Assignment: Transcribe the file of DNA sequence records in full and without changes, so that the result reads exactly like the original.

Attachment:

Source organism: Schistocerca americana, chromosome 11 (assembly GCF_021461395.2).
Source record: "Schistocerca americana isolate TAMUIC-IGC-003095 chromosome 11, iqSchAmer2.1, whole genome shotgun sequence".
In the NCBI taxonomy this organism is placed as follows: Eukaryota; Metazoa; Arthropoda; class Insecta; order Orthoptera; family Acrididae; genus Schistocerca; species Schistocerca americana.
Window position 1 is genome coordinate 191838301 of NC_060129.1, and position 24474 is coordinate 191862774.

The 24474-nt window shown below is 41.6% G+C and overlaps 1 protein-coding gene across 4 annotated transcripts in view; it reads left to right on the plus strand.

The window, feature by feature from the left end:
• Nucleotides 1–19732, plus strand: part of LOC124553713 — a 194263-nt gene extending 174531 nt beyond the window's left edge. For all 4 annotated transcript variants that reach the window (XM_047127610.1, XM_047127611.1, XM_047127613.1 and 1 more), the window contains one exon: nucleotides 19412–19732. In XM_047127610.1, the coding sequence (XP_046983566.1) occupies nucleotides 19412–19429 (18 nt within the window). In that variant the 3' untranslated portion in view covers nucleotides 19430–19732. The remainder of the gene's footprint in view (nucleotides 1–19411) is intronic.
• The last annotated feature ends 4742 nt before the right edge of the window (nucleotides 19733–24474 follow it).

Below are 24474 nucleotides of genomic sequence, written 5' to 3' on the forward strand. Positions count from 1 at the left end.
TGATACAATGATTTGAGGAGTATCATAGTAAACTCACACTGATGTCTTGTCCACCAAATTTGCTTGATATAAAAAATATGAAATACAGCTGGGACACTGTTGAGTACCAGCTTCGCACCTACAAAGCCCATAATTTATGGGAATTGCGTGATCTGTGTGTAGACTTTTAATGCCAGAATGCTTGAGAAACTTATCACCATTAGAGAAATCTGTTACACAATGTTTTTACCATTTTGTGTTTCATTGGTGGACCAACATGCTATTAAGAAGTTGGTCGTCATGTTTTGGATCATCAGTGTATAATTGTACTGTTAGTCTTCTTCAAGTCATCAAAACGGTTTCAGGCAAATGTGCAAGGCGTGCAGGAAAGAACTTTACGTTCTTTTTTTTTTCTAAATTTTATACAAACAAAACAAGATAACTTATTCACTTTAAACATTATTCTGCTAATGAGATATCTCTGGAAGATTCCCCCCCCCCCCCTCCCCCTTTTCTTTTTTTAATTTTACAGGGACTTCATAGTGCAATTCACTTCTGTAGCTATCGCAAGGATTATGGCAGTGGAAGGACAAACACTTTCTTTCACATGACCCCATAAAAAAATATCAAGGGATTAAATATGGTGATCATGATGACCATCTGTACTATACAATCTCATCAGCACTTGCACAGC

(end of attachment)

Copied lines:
Source organism: Schistocerca americana, chromosome 11 (assembly GCF_021461395.2).
Source record: "Schistocerca americana isolate TAMUIC-IGC-003095 chromosome 11, iqSchAmer2.1, whole genome shotgun sequence".
In the NCBI taxonomy this organism is placed as follows: Eukaryota; Metazoa; Arthropoda; class Insecta; order Orthoptera; family Acrididae; genus Schistocerca; species Schistocerca americana.
Window position 1 is genome coordinate 191838301 of NC_060129.1, and position 24474 is coordinate 191862774.

The 24474-nt window shown below is 41.6% G+C and overlaps 1 protein-coding gene across 4 annotated transcripts in view; it reads left to right on the plus strand.

The window, feature by feature from the left end:
• Nucleotides 1–19732, plus strand: part of LOC124553713 — a 194263-nt gene extending 174531 nt beyond the window's left edge. For all 4 annotated transcript variants that reach the window (XM_047127610.1, XM_047127611.1, XM_047127613.1 and 1 more), the window contains one exon: nucleotides 19412–19732. In XM_047127610.1, the coding sequence (XP_046983566.1) occupies nucleotides 19412–19429 (18 nt within the window). In that variant the 3' untranslated portion in view covers nucleotides 19430–19732. The remainder of the gene's footprint in view (nucleotides 1–19411) is intronic.
• The last annotated feature ends 4742 nt before the right edge of the window (nucleotides 19733–24474 follow it).

Below are 24474 nucleotides of genomic sequence, written 5' to 3' on the forward strand. Positions count from 1 at the left end.
TGATACAATGATTTGAGGAGTATCATAGTAAACTCACACTGATGTCTTGTCCACCAAATTTGCTTGATATAAAAAATATGAAATACAGCTGGGACACTGTTGAGTACCAGCTTCGCACCTACAAAGCCCATAATTTATGGGAATTGCGTGATCTGTGTGTAGACTTTTAATGCCAGAATGCTTGAGAAACTTATCACCATTAGAGAAATCTGTTACACAATGTTTTTACCATTTTGTGTTTCATTGGTGGACCAACATGCTATTAAGAAGTTGGTCGTCATGTTTTGGATCATCAGTGTATAATTGTACTGTTAGTCTTCTTCAAGTCATCAAAACGGTTTCAGGCAAATGTGCAAGGCGTGCAGGAAAGAACTTTACGTTCTTTTTTTTTTCTAAATTTTATACAAACAAAACAAGATAACTTATTCACTTTAAACATTATTCTGCTAATGAGATATCTCTGGAAGATTCCCCCCCCCCCCCTCCCCCTTTTCTTTTTTTAATTTTACAGGGACTTCATAGTGCAATTCACTTCTGTAGCTATCGCAAGGATTATGGCAGTGGAAGGACAAACACTTTCTTTCACATGACCCCATAAAAAAATATCAAGGGATTAAATATGGTGATCATGATGACCATCTGTACTATACAATCTCATCAGCACTTGCACAGC